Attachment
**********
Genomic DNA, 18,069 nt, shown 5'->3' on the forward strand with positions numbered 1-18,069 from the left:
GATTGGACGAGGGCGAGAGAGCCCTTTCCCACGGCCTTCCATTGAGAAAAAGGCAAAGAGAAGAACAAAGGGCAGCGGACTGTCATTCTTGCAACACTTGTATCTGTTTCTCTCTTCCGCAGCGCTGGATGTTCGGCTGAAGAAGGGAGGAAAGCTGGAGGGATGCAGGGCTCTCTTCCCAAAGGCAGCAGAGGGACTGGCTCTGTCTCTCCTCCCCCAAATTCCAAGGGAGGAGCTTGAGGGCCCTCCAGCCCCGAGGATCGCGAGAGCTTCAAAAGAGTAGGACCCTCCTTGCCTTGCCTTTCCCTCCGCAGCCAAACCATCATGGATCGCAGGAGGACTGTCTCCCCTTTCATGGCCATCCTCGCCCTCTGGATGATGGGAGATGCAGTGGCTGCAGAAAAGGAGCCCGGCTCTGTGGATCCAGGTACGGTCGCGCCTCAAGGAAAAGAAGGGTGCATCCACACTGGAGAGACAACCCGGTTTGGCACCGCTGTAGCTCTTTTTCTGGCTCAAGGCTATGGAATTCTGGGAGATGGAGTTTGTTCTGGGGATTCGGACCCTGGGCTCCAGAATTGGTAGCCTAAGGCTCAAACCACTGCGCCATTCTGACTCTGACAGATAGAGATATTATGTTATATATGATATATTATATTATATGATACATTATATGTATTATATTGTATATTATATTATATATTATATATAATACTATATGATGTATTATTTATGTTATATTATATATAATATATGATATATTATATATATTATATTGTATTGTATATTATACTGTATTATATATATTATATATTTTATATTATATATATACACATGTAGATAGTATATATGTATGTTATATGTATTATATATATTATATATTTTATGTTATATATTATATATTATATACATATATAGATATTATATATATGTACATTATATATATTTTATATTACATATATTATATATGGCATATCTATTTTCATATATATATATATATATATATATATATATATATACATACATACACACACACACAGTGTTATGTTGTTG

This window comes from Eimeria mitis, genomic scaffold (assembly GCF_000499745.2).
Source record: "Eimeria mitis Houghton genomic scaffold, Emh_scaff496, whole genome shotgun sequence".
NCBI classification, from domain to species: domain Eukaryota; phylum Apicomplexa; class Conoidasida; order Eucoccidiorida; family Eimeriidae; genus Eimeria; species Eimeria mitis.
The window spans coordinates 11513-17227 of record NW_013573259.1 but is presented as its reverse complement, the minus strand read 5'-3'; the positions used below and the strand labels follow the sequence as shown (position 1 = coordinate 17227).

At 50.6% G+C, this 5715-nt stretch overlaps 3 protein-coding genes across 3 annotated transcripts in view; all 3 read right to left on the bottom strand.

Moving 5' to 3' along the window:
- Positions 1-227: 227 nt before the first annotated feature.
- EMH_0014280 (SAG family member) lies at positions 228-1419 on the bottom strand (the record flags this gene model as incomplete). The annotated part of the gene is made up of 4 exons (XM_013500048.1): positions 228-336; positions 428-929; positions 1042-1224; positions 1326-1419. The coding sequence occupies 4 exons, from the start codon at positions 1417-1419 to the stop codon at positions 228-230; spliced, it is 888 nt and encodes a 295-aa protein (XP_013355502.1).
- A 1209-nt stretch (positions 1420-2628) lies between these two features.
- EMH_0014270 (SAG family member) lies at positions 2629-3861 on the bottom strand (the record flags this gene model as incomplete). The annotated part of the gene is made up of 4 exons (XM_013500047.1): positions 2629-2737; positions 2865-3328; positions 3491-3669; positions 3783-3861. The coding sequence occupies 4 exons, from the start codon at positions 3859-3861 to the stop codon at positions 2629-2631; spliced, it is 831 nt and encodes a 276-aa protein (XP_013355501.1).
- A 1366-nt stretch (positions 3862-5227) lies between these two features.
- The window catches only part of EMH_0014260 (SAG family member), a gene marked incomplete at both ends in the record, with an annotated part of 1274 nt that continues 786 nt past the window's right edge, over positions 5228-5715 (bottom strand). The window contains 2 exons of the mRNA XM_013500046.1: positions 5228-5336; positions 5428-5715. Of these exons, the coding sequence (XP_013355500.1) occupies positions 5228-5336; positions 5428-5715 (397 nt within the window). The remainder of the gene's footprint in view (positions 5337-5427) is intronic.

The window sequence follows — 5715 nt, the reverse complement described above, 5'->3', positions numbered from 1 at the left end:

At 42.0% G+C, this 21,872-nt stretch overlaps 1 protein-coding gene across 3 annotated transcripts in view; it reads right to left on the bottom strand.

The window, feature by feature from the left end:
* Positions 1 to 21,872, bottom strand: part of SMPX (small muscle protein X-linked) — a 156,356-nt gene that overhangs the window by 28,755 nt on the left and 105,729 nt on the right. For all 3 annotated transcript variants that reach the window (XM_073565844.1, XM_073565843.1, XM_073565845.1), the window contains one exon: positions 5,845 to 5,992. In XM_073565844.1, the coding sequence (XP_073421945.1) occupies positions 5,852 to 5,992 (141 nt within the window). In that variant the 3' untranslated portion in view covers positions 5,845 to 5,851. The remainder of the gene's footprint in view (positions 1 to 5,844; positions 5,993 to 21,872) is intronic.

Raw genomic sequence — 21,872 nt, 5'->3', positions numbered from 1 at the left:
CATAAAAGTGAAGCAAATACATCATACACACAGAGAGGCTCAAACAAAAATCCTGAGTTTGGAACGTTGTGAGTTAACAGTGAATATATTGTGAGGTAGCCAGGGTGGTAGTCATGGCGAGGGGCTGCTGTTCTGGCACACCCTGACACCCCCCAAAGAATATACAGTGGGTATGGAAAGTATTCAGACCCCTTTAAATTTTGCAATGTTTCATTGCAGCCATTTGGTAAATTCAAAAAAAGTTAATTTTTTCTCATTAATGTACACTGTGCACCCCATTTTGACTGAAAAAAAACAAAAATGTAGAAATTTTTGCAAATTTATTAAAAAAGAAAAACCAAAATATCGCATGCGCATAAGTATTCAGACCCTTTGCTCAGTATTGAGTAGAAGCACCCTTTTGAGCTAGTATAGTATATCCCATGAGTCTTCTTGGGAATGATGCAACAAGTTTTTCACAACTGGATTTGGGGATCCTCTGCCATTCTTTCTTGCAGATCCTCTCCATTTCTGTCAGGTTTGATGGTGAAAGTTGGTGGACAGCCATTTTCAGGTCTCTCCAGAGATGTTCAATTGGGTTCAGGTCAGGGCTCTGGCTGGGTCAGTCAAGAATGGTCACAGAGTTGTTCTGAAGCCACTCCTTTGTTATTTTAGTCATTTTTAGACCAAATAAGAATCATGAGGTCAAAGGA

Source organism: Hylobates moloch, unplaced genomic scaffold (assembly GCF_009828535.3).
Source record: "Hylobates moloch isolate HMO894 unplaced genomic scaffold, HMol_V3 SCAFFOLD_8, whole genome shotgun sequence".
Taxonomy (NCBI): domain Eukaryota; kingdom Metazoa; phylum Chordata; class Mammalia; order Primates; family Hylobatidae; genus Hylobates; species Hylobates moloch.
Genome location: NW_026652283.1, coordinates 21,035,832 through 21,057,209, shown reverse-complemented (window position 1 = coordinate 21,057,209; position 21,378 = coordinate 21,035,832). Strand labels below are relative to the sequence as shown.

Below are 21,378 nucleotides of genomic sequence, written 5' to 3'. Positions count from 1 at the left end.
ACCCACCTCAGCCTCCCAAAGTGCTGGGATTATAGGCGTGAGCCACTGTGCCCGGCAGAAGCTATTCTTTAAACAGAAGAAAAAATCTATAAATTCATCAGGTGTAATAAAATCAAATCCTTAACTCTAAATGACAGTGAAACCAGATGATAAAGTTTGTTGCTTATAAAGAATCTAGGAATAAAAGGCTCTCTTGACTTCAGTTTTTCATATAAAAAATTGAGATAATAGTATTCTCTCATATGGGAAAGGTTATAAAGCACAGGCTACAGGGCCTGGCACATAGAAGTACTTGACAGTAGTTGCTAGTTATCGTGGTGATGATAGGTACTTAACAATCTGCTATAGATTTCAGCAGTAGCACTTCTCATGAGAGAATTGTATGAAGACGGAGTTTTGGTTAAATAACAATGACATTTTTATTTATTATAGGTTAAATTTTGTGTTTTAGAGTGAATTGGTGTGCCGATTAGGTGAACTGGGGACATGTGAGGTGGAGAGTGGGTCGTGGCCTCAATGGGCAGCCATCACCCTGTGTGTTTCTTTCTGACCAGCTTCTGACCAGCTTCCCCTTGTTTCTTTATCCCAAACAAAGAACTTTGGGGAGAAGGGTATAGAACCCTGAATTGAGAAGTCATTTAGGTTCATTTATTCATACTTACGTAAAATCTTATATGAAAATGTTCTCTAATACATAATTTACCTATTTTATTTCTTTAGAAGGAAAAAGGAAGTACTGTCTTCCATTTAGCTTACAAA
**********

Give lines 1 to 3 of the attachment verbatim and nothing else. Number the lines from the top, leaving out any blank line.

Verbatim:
Genomic DNA, 18,069 nt, shown 5'->3' on the forward strand with positions numbered 1-18,069 from the left:
GATTGGACGAGGGCGAGAGAGCCCTTTCCCACGGCCTTCCATTGAGAAAAAGGCAAAGAGAAGAACAAAGGGCAGCGGACTGTCATTCTTGCAACACTTGTATCTGTTTCTCTCTTCCGCAGCGCTGGATGTTCGGCTGAAGAAGGGAGGAAAGCTGGAGGGATGCAGGGCTCTCTTCCCAAAGGCAGCAGAGGGACTGGCTCTGTCTCTCCTCCCCCAAATTCCAAGGGAGGAGCTTGAGGGCCCTCCAGCCCCGAGGATCGCGAGAGCTTCAAAAGAGTAGGACCCTCCTTGCCTTGCCTTTCCCTCCGCAGCCAAACCATCATGGATCGCAGGAGGACTGTCTCCCCTTTCATGGCCATCCTCGCCCTCTGGATGATGGGAGATGCAGTGGCTGCAGAAAAGGAGCCCGGCTCTGTGGATCCAGGTACGGTCGCGCCTCAAGGAAAAGAAGGGTGCATCCACACTGGAGAGACAACCCGGTTTGGCACCGCTGTAGCTCTTTTTCTGGCTCAAGGCTATGGAATTCTGGGAGATGGAGTTTGTTCTGGGGATTCGGACCCTGGGCTCCAGAATTGGTAGCCTAAGGCTCAAACCACTGCGCCATTCTGACTCTGACAGATAGAGATATTATGTTATATATGATATATTATATTATATGATACATTATATGTATTATATTGTATATTATATTATATATTATATATAATACTATATGATGTATTATTTATGTTATATTATATATAATATATGATATATTATATATATTATATTGTATTGTATATTATACTGTATTATATATATTATATATTTTATATTATATATATACACATGTAGATAGTATATATGTATGTTATATGTATTATATATATTATATATTTTATGTTATATATTATATATTATATACATATATAGATATTATATATATGTACATTATATATATTTTATATTACATATATTATATATGGCATATCTATTTTCATATATATATATATATATATATATATATATATATACATACATACACACACACACAGTGTTATGTTGTTG

This window comes from Eimeria mitis, genomic scaffold (assembly GCF_000499745.2).